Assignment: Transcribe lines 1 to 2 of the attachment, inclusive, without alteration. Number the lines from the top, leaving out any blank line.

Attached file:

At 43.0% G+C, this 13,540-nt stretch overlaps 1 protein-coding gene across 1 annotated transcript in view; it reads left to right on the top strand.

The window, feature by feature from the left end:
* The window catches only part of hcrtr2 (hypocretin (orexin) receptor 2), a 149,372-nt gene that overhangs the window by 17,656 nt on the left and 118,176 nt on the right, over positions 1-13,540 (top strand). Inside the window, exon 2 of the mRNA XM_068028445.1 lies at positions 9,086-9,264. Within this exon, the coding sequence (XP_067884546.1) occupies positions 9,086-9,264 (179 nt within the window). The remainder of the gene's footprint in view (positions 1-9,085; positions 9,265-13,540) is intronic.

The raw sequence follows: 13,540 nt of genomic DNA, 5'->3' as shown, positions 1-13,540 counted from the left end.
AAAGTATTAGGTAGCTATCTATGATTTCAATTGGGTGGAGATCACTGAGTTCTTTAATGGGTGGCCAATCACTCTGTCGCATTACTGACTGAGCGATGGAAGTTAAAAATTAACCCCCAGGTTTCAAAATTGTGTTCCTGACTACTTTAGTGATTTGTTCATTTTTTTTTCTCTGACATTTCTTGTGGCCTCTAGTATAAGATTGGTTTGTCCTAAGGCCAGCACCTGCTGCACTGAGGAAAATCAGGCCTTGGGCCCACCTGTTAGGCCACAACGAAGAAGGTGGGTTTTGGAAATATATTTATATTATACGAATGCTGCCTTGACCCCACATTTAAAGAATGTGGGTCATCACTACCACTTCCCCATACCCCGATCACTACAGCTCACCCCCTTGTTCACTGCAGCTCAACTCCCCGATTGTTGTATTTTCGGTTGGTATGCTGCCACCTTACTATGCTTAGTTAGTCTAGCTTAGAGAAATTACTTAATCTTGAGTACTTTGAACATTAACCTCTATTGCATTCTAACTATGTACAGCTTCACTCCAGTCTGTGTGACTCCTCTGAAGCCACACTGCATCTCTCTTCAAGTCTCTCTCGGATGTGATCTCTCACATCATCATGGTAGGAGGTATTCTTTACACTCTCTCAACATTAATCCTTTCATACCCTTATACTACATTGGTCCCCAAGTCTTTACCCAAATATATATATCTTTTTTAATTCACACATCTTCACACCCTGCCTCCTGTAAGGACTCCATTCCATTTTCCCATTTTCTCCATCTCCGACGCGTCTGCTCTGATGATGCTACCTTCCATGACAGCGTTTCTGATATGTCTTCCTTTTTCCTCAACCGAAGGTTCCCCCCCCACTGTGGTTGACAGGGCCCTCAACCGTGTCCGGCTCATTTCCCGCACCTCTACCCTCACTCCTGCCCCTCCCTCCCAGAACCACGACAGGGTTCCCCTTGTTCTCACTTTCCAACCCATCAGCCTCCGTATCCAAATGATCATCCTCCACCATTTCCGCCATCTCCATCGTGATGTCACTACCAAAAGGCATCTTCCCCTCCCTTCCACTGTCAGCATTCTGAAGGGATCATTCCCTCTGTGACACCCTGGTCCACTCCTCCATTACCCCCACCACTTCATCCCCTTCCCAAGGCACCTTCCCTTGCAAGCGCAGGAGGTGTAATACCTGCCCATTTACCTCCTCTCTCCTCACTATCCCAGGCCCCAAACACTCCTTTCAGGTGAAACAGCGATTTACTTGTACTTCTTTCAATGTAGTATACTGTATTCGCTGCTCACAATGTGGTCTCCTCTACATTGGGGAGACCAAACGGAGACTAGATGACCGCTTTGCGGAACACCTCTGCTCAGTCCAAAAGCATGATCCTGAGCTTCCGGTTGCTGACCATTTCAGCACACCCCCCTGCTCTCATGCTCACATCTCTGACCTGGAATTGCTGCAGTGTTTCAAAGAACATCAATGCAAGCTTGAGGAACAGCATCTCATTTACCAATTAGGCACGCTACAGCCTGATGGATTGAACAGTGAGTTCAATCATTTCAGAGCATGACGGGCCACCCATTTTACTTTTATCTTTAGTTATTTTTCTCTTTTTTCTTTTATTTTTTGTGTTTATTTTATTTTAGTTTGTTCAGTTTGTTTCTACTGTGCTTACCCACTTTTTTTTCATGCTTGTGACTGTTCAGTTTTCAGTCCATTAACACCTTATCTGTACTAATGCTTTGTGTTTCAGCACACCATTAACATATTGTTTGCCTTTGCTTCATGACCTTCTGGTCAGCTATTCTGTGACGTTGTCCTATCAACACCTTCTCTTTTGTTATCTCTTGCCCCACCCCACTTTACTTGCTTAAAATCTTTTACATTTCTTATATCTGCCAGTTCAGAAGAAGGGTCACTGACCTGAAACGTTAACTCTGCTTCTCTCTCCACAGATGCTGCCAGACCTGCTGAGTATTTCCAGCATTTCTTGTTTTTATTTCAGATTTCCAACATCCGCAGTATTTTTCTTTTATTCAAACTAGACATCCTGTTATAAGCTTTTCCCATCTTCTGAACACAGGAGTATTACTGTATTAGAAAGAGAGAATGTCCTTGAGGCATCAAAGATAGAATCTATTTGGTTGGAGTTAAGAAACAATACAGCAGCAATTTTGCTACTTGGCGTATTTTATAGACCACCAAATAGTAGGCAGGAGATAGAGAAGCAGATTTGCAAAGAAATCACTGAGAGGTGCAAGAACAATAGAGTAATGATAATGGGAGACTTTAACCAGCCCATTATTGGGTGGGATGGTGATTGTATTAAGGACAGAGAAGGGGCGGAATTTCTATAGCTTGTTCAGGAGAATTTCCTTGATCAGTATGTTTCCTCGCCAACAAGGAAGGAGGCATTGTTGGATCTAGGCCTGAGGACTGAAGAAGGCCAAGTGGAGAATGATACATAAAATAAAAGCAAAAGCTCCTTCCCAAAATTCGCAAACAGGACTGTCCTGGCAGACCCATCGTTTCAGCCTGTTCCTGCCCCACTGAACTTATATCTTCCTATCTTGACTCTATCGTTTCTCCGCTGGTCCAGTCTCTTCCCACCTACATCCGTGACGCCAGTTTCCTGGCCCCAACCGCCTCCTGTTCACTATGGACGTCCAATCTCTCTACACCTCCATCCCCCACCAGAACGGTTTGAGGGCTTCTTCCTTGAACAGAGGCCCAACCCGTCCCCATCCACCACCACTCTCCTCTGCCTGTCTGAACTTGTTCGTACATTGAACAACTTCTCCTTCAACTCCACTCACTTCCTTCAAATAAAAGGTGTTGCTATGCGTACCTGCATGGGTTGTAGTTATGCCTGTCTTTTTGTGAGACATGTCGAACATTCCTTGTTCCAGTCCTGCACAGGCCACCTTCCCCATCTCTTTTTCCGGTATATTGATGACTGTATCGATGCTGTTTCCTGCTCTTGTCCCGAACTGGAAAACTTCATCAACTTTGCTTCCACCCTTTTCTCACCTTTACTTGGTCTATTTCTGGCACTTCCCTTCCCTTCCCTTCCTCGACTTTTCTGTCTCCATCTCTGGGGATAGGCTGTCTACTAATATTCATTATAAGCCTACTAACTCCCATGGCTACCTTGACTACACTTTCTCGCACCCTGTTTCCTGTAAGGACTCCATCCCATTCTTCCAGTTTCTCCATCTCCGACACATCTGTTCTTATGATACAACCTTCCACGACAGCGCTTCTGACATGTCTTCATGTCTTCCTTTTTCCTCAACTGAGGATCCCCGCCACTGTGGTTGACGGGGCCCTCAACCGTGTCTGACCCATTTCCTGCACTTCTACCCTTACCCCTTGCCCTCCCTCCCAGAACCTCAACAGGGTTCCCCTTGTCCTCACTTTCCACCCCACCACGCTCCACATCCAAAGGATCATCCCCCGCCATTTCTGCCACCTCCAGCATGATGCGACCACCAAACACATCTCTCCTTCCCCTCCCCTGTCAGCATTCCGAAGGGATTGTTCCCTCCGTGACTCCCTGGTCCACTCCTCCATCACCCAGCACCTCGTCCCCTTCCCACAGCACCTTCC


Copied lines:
At 43.0% G+C, this 13,540-nt stretch overlaps 1 protein-coding gene across 1 annotated transcript in view; it reads left to right on the top strand.

The window, feature by feature from the left end: